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Reclamation and livestock have been around for some time, and more often than not, they occupy the same areas. Minerals are often extracted from public lands, which is also where a large amount of grazing takes place on a permitted basis. 

While oil and gas development has a good-sized footprint, it usually isn’t large enough to keep an area from being utilized by grazing permittees. It can make things much more complicated for both sides when grazing and development attempt to occupy the same area. 

As development progresses, successful reclamation of disturbed areas can become an issue. There is a wide array of factors that contribute to the success of reclamation and one of those can be management of grazing. Weather is a variable we have no control over, and it affects reclamation work in many of the same ways that it affects a cattle operation. Oil and gas companies pray for rain, so their planting germinates. Ranchers want it to rain for crops and feed for cattle. So, when we have a year that is drier than we consider “normal,” it is no surprise that cows end up on reclaimed lands that are available to graze. 

Understandably, this may be a source of frustration to reclamation companies. On the other hand, those same companies can find themselves where they need grazing at times. It often comes down to an issue of whether or not to fence off their reclamation and whether or not grazing is an asset or a detriment to achieving successful reclamation. 

As with any tool, fencing comes with some positive and some negative impacts to the resource. In the case of reclamation, fencing serves as a way for companies to protect their investment. Duration of fencing and fence type become key parts of the puzzle. In many cases, there is no need for a fence, and the reclamation is strong enough to persist and thrive without the elimination of grazing.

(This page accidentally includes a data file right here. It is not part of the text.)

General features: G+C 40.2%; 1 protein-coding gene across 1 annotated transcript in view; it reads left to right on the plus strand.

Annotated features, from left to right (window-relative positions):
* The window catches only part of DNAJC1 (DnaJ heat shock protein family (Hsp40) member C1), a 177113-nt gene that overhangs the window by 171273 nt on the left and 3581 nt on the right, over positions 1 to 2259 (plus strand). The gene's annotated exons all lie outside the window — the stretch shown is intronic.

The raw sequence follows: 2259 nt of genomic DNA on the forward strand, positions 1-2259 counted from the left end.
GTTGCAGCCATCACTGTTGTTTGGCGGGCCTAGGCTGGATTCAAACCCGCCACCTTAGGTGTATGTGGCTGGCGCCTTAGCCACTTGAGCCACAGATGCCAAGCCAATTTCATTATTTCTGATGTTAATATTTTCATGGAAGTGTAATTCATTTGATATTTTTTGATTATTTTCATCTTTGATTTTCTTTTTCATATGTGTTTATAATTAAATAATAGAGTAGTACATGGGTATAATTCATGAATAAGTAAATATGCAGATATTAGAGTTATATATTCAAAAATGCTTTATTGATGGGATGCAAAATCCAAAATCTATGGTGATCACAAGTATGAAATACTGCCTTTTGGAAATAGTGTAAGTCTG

Permanent fences provide the most protection but also limit use of these areas to a degree that can be detrimental to the reclamation effort. A permanent fence that stands for more than three or four years allows the grass community to become so predominant that it will choke out the forb and shrub components of a site, which are vital to successful reclamation. In these cases, oil and gas operators often want the area to be grazed to knock down some of the grass and allow the forbs and shrubs room to thrive. 

This may seem easily achieved by taking down the fence, but it is not that simple. 

Removing the fence could result in these areas becoming over utilized and may set the reclamation process backward, rather than helping it forward. The issue of duration arises again and with it comes the issue of when to utilize that area. 

The next logical option may be electric fences, but they need to be checked more often and keeping the fence “hot,” or electrified, isn’t always that easy. Electric fences can be finicky and flimsy. They ground out on vegetation and then get pushed over, leaving nothing but a tangled mess. 

The easiest solution in this case may be simply adding a gate to the permanent fence around the reclamation. This provides a way to have reclamation utilized, increasing forb and shrub numbers and still retaining the ability to protect the reclamation if it needs to be. 

Another solution may be partially fencing an area to limit utilization of the entire site. There are a number of other simple tools that can be used. Salt, mineral and water can all attract animals to areas while discouraging use of another. A rider that stays with the cattle would also aid in distribution and utilization of areas and allow oil and gas operators and ranchers to co-mingle in a fashion that is conducive to success on both sides. 

In reality, reclamation and grazing do occupy the same areas, and the issue is not whether they can co-exist, it is how they can best co-exist. Reclamation stands separate from ranching, even though the two practices have many commonalities. Quite simply, they are in a position to benefit one another, and through some clever management of each situation and a little planning, the two uses can serve as tools to one another.  

The proper management of these areas not only allows ranching practices to continue in these areas while development occurs but can improve the entire system for wild ungulates, insects, birds, mammals, reptiles and the plants in the area.